- If you need clarification, ask it in the comment box above.
- Better answers use proper spelling and grammar.
- Provide details, support with references or personal experience.
Tell us some more! Your answer needs to include more details to help people.You can't post answers that contain an email address.Please enter a valid email address.The email address entered is already associated to an account.Login to postPlease use English characters only.
Tip: The max point reward for answering a question is 15.
When on the image recording quality setting screen, use the main dial to select RAW (go all the way to the - sign on the left to turn off RAW), and use the multicontroller left/right to select JPEG settings. See page 116 in the manual.
Not too sure what that is, but first thing I would check is that you lens is set to its smallest aperture, such as f/22. Many times that err message means the lens is not closed down all the way. After closing the lens down the camera dials will set the aperture. Also, on many Nikon D type lens, not the G type, there is a small push pull button to lock the lens as it smallest opening.
The switch to the right of the Quick control dial is the on off switch for that dial, to the lower left is the camera on/off switch. If the camera was left in the "A" position the LCD panel on the top will drain the battery always set the camera to the "L" position when not in use
You should be able to take the camera off of the FULL AUTO mode (the green square) and put it on "P" mode (program mode), which is full auto except for flash. Then if you keep the flash open it should always use it.
I'm not familiar with your exact model so what follows is generic to many film SLR cameras and assumes that the camera is already empty:-
Open the back of the camera by pulling upwards the rewind crank on the top left hand end of the camera (as viewed from behind). The back of the camera should pop open a little, open it all the way.
Before fitting the film, check if the film can is DX coded. It will have DX printed on it somewhere if it is, but will also have a large area bare metal squares interspaced with printed black squares or rectangles. if the film is not DX coded then look for an ISO number, ASA number or DIN number and note it somewhere.
Drop the roll of film into the space at the left of the camera, and push the rewind crank back down to secure the film canister. Pull out the film leader across to the right hand end of the camera. Often there are printed instructions or diagrams showing what to do. Your camera probably has an easy loading system in which you pull the film leader until it's level with a printed line and then close the camera back until it clicks.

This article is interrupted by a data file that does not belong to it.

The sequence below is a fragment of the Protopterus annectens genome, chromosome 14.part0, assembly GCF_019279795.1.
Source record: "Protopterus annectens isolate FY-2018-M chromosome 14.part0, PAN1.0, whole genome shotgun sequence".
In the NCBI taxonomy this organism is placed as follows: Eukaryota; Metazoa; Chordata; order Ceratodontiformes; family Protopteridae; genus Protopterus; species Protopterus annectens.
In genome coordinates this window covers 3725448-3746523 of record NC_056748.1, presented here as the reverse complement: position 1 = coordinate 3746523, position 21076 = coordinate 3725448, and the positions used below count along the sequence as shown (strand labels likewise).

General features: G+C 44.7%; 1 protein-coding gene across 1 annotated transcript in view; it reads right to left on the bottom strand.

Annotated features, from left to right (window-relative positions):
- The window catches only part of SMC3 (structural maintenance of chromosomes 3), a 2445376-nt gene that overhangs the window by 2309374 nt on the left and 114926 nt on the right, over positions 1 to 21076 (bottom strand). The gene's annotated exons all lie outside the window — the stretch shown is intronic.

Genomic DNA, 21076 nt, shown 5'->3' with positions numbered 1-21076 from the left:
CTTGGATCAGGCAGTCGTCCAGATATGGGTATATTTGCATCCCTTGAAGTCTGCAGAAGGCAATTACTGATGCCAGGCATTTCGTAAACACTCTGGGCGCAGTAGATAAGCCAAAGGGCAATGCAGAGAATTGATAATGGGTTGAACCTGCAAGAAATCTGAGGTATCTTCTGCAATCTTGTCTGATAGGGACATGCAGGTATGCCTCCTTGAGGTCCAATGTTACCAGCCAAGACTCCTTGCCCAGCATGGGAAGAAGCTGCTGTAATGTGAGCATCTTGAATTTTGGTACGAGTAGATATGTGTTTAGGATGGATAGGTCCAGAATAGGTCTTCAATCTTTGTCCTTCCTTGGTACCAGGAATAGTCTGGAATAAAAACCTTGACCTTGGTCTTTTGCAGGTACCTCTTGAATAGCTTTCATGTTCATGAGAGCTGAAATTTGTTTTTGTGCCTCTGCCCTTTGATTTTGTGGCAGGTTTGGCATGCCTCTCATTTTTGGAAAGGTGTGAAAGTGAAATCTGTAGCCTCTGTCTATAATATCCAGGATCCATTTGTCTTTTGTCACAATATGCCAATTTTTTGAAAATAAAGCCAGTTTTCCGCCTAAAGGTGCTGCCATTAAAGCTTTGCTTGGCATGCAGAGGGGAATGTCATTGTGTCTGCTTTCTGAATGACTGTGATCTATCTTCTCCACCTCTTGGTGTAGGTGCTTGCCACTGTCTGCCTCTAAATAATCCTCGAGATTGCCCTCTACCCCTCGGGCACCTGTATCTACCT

Turn the camera on, normally it will staert whirring as it autoloads the fil onto the take up spool. If successful the number one will appear in the film counter display within a few seconds. If not then open the camera back and try again.
What you do next depends on whether the film is DX coded or not. There will either be a dial or a menu item which allows you to set the film speed, for DX coded films set the control to DX or to AUTO. If the film is a rare non DX-coded one then you need to set the speed manually. Select the correct ISO number in the menu. If your film had an ASA number then use it as an ISO number and if it had a DIN number then look up DIN to ISO conversion online.
If this has solved your problem then please return the favour by rating my answer, thanks.
Take the lens off and look at the lens opening on the body - at the 9 o'clock position is the aperture stopdown lever. It should be square to the edge - not bent sideways or too far from the side. It's a pretty flimsy lever and easily bent. You can bend it back square by grabbing with pliers and pushing toward the left side. Common problem.
Ok, I'll break it down for you. Look down on top of the camera. On the right hand side, there is the shutter button. Just to the left of the shutter button is a small lever. It is between the shutter button and the camera...but it's part of the shutter button. Move the lever to turn it on and off.
try to set the itty ***** red dot to 0 again make sure the collar goes down its the compensation mode once its down try turning the speed dial again i haven't had a film camera for about 8yrs i had a nikon 6060 which is almost like a fg . hope this helps
Your problem could be caused by one of several things. The lens may be out of adjustment or have a loose mount. The camera also had problems with the mirror hinges. Look into the mirror area with the lens off to see if the mirror is square within the mount ring.